Everyday me and millions of people like me live with constant fear, having to err on the side of caution in order to protect our lives. Everyday women can do the same amount of work as a man, yet still get a smaller paycheck. Everyday more people are becoming unemployed, for it’s only so much Obama can do without the help of at least a few members of Congress. To me, this isn’t a place I’d like to raise a family, or even live my adult life in. America has become toxic, and the solution is Donald Trump.

 

The way I see it, America didn’t deserve Obama in 2008, and especially not for this long. President Obama has had to deal with so much after Bush, and has done a good job doing the most he can do. But even after all of this work, not only does he not get the accolades he deserves, but he’s ridiculed and assaulted daily by people who can’t see past his brown complexion. These are people who are supposed to be helping him, but sadly this is not the case. So as a result, America is a mess, but because Obama is doing all he can and making small victories, it doesn’t seem completely bad. If anything, Obama is the problem, right? No.

 

This is where Trump comes in.

 

With Donald Trump in office, all of the doors can fly open to reveal how broken this country really is. Donald Trump, the TV personality/ real-estate businessman, acts as a placeholder for the Presidential position. Because he has no political experience and obviously can’t lead the country, one simply can’t look at him to blame for America’s issues. The policies won’t be strong enough, the foreign affairs will be sloppy, and all of it will be done by the talking hairpiece known as Donald Trump. With Obama gone, all the people who hated him can finally look up and realize it wasn’t the black guys fault; it was the country he was trying to lead.  Hopefully after Trump does enough damage, politicians can wake up and try to solve some problems.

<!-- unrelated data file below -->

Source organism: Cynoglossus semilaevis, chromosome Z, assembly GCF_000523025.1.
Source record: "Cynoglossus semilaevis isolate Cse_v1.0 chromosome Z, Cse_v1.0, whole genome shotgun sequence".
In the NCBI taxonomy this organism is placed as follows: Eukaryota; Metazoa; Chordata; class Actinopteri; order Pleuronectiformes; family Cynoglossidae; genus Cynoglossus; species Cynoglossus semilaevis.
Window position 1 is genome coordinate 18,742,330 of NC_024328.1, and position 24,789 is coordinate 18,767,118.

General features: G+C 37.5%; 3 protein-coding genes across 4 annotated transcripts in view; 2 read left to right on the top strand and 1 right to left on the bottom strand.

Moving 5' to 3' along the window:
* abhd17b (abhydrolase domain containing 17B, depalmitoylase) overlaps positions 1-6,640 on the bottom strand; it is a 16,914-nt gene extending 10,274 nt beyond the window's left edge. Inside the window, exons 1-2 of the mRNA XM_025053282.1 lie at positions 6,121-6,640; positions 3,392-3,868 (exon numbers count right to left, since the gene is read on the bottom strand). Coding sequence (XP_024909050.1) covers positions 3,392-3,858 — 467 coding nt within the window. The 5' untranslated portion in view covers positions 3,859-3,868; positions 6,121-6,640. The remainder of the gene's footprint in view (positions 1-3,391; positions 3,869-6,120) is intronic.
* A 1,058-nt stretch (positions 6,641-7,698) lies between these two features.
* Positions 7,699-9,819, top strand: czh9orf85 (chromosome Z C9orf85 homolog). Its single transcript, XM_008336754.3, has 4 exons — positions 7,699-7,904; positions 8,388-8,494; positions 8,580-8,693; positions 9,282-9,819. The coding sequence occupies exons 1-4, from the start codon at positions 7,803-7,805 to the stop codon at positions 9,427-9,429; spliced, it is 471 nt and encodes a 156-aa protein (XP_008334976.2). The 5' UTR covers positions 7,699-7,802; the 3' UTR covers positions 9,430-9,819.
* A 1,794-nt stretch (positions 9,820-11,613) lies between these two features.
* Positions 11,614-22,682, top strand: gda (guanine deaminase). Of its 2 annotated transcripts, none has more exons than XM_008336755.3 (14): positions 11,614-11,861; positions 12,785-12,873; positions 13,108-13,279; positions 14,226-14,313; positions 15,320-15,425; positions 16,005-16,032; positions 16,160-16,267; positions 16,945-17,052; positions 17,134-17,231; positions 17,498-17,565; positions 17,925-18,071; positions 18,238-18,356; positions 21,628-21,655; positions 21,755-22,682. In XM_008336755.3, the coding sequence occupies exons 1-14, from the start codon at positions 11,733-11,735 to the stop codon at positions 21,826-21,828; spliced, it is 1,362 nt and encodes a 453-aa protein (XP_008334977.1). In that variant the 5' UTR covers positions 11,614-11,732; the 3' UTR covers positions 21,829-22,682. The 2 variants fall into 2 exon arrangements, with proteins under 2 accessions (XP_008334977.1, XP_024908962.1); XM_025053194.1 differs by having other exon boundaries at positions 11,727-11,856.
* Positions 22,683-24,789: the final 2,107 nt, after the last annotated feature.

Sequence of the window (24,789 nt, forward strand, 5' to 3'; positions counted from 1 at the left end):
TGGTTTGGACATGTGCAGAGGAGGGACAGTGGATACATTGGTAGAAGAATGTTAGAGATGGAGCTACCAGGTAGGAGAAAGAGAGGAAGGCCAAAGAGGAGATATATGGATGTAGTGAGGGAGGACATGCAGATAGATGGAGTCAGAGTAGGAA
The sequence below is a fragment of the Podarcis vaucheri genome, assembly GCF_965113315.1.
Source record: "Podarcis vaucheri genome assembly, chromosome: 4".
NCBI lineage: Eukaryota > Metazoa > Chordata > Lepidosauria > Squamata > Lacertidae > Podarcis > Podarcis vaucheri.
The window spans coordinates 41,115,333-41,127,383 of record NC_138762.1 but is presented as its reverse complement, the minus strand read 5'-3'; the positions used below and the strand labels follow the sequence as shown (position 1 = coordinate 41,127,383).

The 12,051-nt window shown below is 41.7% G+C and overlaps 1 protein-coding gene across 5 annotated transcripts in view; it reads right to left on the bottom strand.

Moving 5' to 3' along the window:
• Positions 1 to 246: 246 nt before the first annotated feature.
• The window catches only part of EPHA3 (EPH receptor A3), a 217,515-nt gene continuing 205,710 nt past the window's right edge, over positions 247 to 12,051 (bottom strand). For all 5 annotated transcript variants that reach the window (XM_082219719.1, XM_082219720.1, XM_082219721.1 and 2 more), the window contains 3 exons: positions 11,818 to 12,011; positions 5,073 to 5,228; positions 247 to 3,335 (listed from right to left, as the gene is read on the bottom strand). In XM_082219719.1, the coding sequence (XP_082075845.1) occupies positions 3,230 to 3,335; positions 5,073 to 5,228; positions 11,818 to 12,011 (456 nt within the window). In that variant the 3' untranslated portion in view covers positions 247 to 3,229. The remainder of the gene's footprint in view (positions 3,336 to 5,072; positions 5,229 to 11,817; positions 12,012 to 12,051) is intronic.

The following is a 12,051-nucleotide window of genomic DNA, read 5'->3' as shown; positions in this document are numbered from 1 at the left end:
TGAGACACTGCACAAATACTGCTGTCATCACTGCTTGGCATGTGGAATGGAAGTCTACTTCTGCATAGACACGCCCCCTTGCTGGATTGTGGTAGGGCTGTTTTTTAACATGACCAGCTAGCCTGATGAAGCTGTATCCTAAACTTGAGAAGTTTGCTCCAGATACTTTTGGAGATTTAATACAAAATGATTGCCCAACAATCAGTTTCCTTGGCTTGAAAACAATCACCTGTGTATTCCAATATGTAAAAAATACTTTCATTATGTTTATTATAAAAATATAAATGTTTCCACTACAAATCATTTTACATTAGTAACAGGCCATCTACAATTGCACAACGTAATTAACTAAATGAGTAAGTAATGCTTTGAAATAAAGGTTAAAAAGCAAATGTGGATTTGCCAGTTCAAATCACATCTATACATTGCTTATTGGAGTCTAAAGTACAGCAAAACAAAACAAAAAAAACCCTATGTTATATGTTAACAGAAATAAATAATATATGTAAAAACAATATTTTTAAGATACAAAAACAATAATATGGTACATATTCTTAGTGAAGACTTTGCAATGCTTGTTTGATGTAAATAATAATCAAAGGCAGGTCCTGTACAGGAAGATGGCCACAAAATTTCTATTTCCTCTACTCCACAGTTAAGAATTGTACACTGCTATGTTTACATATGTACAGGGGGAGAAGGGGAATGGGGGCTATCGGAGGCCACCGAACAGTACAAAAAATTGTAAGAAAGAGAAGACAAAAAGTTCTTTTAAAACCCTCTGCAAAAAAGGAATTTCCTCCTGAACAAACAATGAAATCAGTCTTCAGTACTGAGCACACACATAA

Now I know there’s other candidates other than Trump out there, so one could ask, why not just support someone else? I feel like while that sounds like a good idea, people will still have hate for a candidate like what Obama had to go through, and all that will do is give people another excuse for why America is bad instead of looking at America as the problem itself. America needs to do better than that. America needs a restart.

 

So yeah, if I were to vote for anybody this Presidential election, it would be Donald Trump. Not for his policies or his charisma or even his toothless smile, but simply as a strategic move to hopefully get America in a better place. As well as this, a perfect punishment  for targeting my people and trying to stop our success is having a clown as a President.

 

But hey, this is only my opinion. I do feel strongly about this, but I am more than open to be proven wrong, or simply hear a different viewpoint. Let me know by commenting below.

 

[NOTE: 4/11/16

Over the last couple of months, I’ve received many questions and concerns dealing with this post. Now although most of the points I still stand against, let me make this clear to everyone. This was a satirical piece, displaying a wild and unorthodox reason for voting for Donald Trump. If I had the chance to vote in the upcoming election, I definitely WOULDN’T vote for him. He would run this country into the ground before anything got better. I know this. So while I am happy that many people have opinions dealing with this topic, I feel like a lot of people took it in an unintended direction. Any publicity is good publicity, but I wanted to make things clear.]

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Thinking About College as a Black Kid

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As I’m coming up on the midpoint of my junior year, a lot of things have changed since I entered into highschool. I’ve gotten a little taller, I can drive now, I’ve met some really cool people,  and I’ve had more tests and quizzes than I can count. But the one thing that’s changed that is currently on my mind, is my mindset. I say this because in 9th grade I was focused on having fun, making friends, and dealing with the insane workload that I acquired. But as I move into the later part of 11th grade, I’m adding one more thing: the future. When talking about the future, I’m thinking about what I truly want to do when I leave this place, and what really makes me happy. And the magical place that helps me answer these questions, is none other than college.